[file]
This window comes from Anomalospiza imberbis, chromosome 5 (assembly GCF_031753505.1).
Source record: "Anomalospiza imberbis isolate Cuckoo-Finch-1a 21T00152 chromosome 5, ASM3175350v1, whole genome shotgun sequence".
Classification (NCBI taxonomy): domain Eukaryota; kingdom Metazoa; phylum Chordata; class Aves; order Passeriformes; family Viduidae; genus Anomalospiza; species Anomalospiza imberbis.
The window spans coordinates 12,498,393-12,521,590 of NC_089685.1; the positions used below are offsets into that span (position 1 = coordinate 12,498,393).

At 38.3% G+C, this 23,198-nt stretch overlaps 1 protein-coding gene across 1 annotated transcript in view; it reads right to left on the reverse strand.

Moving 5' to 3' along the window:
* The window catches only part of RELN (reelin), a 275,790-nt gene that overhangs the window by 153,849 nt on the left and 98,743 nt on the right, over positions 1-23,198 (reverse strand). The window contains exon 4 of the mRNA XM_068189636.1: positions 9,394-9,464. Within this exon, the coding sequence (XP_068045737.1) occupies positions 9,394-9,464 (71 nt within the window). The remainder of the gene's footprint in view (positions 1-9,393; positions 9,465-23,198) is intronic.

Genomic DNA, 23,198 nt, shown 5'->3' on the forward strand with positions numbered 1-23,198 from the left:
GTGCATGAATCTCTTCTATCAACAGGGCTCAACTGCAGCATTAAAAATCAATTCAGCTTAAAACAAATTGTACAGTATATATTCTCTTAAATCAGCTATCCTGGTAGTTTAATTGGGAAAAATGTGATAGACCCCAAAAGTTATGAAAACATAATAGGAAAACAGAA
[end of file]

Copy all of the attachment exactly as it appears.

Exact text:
This window comes from Anomalospiza imberbis, chromosome 5 (assembly GCF_031753505.1).
Source record: "Anomalospiza imberbis isolate Cuckoo-Finch-1a 21T00152 chromosome 5, ASM3175350v1, whole genome shotgun sequence".
Classification (NCBI taxonomy): domain Eukaryota; kingdom Metazoa; phylum Chordata; class Aves; order Passeriformes; family Viduidae; genus Anomalospiza; species Anomalospiza imberbis.
The window spans coordinates 12,498,393-12,521,590 of NC_089685.1; the positions used below are offsets into that span (position 1 = coordinate 12,498,393).

At 38.3% G+C, this 23,198-nt stretch overlaps 1 protein-coding gene across 1 annotated transcript in view; it reads right to left on the reverse strand.

Moving 5' to 3' along the window:
* The window catches only part of RELN (reelin), a 275,790-nt gene that overhangs the window by 153,849 nt on the left and 98,743 nt on the right, over positions 1-23,198 (reverse strand). The window contains exon 4 of the mRNA XM_068189636.1: positions 9,394-9,464. Within this exon, the coding sequence (XP_068045737.1) occupies positions 9,394-9,464 (71 nt within the window). The remainder of the gene's footprint in view (positions 1-9,393; positions 9,465-23,198) is intronic.

Genomic DNA, 23,198 nt, shown 5'->3' on the forward strand with positions numbered 1-23,198 from the left:
GTGCATGAATCTCTTCTATCAACAGGGCTCAACTGCAGCATTAAAAATCAATTCAGCTTAAAACAAATTGTACAGTATATATTCTCTTAAATCAGCTATCCTGGTAGTTTAATTGGGAAAAATGTGATAGACCCCAAAAGTTATGAAAACATAATAGGAAAACAGAA